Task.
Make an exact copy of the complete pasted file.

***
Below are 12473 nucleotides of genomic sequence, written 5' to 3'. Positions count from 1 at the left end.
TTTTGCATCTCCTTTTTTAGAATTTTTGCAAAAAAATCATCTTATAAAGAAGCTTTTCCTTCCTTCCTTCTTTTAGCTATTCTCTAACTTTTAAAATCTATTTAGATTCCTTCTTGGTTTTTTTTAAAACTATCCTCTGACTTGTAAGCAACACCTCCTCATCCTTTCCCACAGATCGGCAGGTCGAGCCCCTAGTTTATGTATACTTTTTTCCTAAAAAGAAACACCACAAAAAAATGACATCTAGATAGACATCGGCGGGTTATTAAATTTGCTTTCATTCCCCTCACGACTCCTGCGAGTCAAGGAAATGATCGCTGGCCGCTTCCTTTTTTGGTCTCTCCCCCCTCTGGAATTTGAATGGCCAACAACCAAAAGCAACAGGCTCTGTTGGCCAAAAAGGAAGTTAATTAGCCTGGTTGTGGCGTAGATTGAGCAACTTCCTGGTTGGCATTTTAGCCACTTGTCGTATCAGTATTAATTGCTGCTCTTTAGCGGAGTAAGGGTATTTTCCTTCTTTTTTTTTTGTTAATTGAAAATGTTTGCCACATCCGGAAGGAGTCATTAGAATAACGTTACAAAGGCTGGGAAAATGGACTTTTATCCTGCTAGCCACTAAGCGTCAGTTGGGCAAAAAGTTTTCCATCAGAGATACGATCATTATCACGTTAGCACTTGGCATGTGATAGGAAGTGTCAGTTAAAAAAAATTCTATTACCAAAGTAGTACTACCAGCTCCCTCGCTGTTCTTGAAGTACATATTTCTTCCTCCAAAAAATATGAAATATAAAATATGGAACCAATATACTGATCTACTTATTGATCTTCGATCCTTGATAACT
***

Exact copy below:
Below are 12473 nucleotides of genomic sequence, written 5' to 3'. Positions count from 1 at the left end.
TTTTGCATCTCCTTTTTTAGAATTTTTGCAAAAAAATCATCTTATAAAGAAGCTTTTCCTTCCTTCCTTCTTTTAGCTATTCTCTAACTTTTAAAATCTATTTAGATTCCTTCTTGGTTTTTTTTAAAACTATCCTCTGACTTGTAAGCAACACCTCCTCATCCTTTCCCACAGATCGGCAGGTCGAGCCCCTAGTTTATGTATACTTTTTTCCTAAAAAGAAACACCACAAAAAAATGACATCTAGATAGACATCGGCGGGTTATTAAATTTGCTTTCATTCCCCTCACGACTCCTGCGAGTCAAGGAAATGATCGCTGGCCGCTTCCTTTTTTGGTCTCTCCCCCCTCTGGAATTTGAATGGCCAACAACCAAAAGCAACAGGCTCTGTTGGCCAAAAAGGAAGTTAATTAGCCTGGTTGTGGCGTAGATTGAGCAACTTCCTGGTTGGCATTTTAGCCACTTGTCGTATCAGTATTAATTGCTGCTCTTTAGCGGAGTAAGGGTATTTTCCTTCTTTTTTTTTTGTTAATTGAAAATGTTTGCCACATCCGGAAGGAGTCATTAGAATAACGTTACAAAGGCTGGGAAAATGGACTTTTATCCTGCTAGCCACTAAGCGTCAGTTGGGCAAAAAGTTTTCCATCAGAGATACGATCATTATCACGTTAGCACTTGGCATGTGATAGGAAGTGTCAGTTAAAAAAAATTCTATTACCAAAGTAGTACTACCAGCTCCCTCGCTGTTCTTGAAGTACATATTTCTTCCTCCAAAAAATATGAAATATAAAATATGGAACCAATATACTGATCTACTTATTGATCTTCGATCCTTGATAACT